That's where the l-bracket on the camera comes in. Yes, the ball head is now nearly horizontal instead of it's normal vertical. I just clamp to the side of the l-bracket instead of the bottom. Takes a bit of getting used to... for example, the pan adjustment on the ball head is now tilt and you have to use the ball movement for pan. I also use an angle view finder when down that low.

Rob



Apr 12, 2013 at 07:37 PM
 

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Roland W
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p.1 #8 · p.1 #8 · Using a boom on a tripod for stability and maneuverability


Look at the horizontal column accessories that Gitzo sells, to see if that may be what you are looking for. I have used them occasionally for macro type setups, but also use them for copy stand type work. Because the end of the horizontal column now has the mounting threads pointed horizontally, you can put a ball head on there and then use the side slot to get a camera closer to pointing the right way. You can also mount a tilt head on the end of the column, like the one that Manfrotto sells, and then put a camera on that, or put a ball head on the tilt head.

A floating boom that is perfectly balanced and still supports the camera well like a tripod would is a tall order. A conventional boom like the ones used for lighting setups would likely only allow you to move the camera vertically while in a near balanced condition. And as you moved it, the direction fo the camera would change, which is likely not what you were thinking of. A serious boom system, like used for video cameras, that has a parallelogram system and is all well balanced is much bigger and more expensive than what you likely would want to invest in, but they come as big as you want, including the size where the big camera, the camera operator, and even the director can all ride along on the boom.

The Gitzo Explorer series of tripods are a good bet to look in to, as others have mentioned. That is what I use the most in the field when doing macro type stuff. I have a Manfrotto tilt head mounted on the end of the column, and can then put the camera on that, or can put a macro rail on the tilt head and then put the camera on that. It is not always perfectly stable, but it is a lot better than hand holding.



Apr 12, 2013 at 11:23 PM
peter_n
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p.1 #9 · p.1 #9 · Using a boom on a tripod for stability and maneuverability


Lars Johnsson wrote:
Have you looked at Gitzo Explorer tripods Or similar style of tripods from other brands.


+1. This is what you need. Gitzo and other manufacturers make tripods with center columns that can be adjusted to any angle. An example is the Benro C2980T.




Apr 13, 2013 at 01:52 PM
egd5
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p.1 #10 · p.1 #10 · Using a boom on a tripod for stability and maneuverability


You mentioned the camera staying still once you set it...just a guess here, how about just a gimbal head on a tripod that will go low to the ground. Or possibly even just mount the gimbal head to a heavy block of wood (2x12) if the height would be right.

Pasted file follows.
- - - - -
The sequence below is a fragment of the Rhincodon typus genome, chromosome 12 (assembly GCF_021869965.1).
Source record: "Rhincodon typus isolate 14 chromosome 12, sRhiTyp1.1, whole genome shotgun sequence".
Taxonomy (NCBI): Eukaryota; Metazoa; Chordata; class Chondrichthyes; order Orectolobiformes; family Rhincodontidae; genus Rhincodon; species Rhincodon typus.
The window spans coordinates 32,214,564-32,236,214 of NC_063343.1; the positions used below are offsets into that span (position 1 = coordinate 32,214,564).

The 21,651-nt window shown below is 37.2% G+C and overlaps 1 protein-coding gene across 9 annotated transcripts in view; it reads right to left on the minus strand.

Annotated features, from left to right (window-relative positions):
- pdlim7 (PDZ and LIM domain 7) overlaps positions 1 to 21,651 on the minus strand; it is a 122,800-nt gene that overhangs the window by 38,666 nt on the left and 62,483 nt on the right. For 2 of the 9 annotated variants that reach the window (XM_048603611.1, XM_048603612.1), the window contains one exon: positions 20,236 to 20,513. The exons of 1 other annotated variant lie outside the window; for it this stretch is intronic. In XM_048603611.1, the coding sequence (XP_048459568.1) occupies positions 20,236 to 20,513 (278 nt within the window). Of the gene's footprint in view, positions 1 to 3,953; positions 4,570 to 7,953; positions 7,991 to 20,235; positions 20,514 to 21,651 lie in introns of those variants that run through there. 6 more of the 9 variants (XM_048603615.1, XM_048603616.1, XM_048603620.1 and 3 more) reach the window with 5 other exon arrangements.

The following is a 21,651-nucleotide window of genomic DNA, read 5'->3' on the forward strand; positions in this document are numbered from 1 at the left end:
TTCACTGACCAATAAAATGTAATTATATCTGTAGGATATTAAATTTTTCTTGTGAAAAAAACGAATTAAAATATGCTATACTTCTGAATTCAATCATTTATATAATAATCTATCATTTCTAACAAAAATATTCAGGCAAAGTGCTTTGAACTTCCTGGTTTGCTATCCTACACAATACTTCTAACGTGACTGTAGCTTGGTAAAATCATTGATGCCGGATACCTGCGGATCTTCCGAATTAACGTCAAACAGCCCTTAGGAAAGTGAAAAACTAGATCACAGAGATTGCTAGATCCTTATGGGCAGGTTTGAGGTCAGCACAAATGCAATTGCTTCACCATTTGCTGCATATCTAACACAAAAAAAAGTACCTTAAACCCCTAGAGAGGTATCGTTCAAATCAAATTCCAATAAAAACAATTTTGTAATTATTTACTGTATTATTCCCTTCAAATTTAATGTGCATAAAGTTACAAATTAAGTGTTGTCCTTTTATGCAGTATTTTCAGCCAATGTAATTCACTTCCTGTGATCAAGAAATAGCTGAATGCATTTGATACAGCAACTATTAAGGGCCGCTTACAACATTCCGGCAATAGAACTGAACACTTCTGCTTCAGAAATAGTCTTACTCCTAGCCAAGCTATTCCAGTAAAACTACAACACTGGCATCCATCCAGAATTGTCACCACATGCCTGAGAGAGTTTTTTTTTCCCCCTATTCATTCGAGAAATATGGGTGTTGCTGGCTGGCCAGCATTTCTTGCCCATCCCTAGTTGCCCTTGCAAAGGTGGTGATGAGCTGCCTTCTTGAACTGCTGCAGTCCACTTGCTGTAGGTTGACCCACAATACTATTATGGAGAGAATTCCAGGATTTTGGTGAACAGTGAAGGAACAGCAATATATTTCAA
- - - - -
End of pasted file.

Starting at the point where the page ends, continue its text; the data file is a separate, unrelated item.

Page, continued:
Apr 13, 2013 at 02:54 PM
Mr Joe
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p.1 #11 · p.1 #11 · Using a boom on a tripod for stability and maneuverability


You can get a Manfrotto lateral side arm that will fit on any tripod with a 3/8" thread for $75.
http://www.bhphotovideo.com/c/product/554331-REG/Manfrotto_131DB_131D_Lateral_Side_Arm.html

Here's the "arms" category on B&H photo. No waiting period to purchase.
http://www.bhphotovideo.com/c/buy/Arms/ci/10829/N/4075788750



Apr 13, 2013 at 04:34 PM
keegan
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p.1 #12 · p.1 #12 · Using a boom on a tripod for stability and maneuverability


Thanks everyone for the recommendations. I think the lateral arm for my tripod with an L bracket will be the closest in can get. That will at least get me up/down and front/back motion reasonably well.


Apr 15, 2013 at 03:06 PM
Mike K
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p.1 #13 · p.1 #13 · Using a boom on a tripod for stability and maneuverability


keegan wrote:
. I think the lateral arm for my tripod with an L bracket will be the closest in can get. That will at least get me up/down and front/back motion reasonably well.


The first two images in this article show my approach to low angle support: Manfrotto 055CX Pro4.
http://www.fredmiranda.com/smallhd/

Note to get lower one raises the leg opposite the tripod boom/camera a bit, tilting the camera even lower. The splayed legs provide a sufficiently wide support base to keep the tripod from tipping. The ballhead with clamp and camera with L bracket allow mounting in either portraiat or landscape orientation within a cm of the ground.

I used to own an Explorer, which is a great solution for exclusively low angle shots. However as a one tripod solution the continuous angle legs with no stops of the Explorer was far too fiddly for normal tripod use. The lack of angle stops on the legs made for very flexible applications, but took too much time for normal stand up photography.

I don't know how you clearly view the LCD and perform fine adjustments when the camera is that low. Often I set up over shallow water, precluding laying down to view the LCD. Thus the external monitor.
Mike K



Apr 16, 2013 at 06:17 PM